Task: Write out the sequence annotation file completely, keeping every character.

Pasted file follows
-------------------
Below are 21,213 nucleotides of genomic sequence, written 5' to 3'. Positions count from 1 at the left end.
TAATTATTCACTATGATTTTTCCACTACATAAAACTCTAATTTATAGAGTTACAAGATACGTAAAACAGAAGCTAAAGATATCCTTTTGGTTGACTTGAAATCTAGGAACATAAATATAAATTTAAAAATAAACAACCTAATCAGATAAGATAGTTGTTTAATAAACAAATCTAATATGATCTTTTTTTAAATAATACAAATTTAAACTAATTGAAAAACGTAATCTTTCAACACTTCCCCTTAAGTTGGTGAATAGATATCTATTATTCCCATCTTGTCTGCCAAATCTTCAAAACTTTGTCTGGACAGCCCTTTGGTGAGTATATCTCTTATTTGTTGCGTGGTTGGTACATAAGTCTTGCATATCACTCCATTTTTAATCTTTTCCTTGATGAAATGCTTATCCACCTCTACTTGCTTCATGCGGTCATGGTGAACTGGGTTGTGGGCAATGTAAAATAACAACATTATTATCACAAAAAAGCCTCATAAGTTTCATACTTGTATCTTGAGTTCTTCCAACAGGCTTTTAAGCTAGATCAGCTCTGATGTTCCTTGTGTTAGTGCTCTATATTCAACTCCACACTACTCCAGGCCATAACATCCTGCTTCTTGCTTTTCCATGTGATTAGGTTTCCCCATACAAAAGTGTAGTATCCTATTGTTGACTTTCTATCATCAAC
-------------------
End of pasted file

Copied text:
Below are 21,213 nucleotides of genomic sequence, written 5' to 3'. Positions count from 1 at the left end.
TAATTATTCACTATGATTTTTCCACTACATAAAACTCTAATTTATAGAGTTACAAGATACGTAAAACAGAAGCTAAAGATATCCTTTTGGTTGACTTGAAATCTAGGAACATAAATATAAATTTAAAAATAAACAACCTAATCAGATAAGATAGTTGTTTAATAAACAAATCTAATATGATCTTTTTTTAAATAATACAAATTTAAACTAATTGAAAAACGTAATCTTTCAACACTTCCCCTTAAGTTGGTGAATAGATATCTATTATTCCCATCTTGTCTGCCAAATCTTCAAAACTTTGTCTGGACAGCCCTTTGGTGAGTATATCTCTTATTTGTTGCGTGGTTGGTACATAAGTCTTGCATATCACTCCATTTTTAATCTTTTCCTTGATGAAATGCTTATCCACCTCTACTTGCTTCATGCGGTCATGGTGAACTGGGTTGTGGGCAATGTAAAATAACAACATTATTATCACAAAAAAGCCTCATAAGTTTCATACTTGTATCTTGAGTTCTTCCAACAGGCTTTTAAGCTAGATCAGCTCTGATGTTCCTTGTGTTAGTGCTCTATATTCAACTCCACACTACTCCAGGCCATAACATCCTGCTTCTTGCTTTTCCATGTGATTAGGTTTCCCCATACAAAAGTGTAGTATCCTATTGTTGACTTTCTATCATCAAC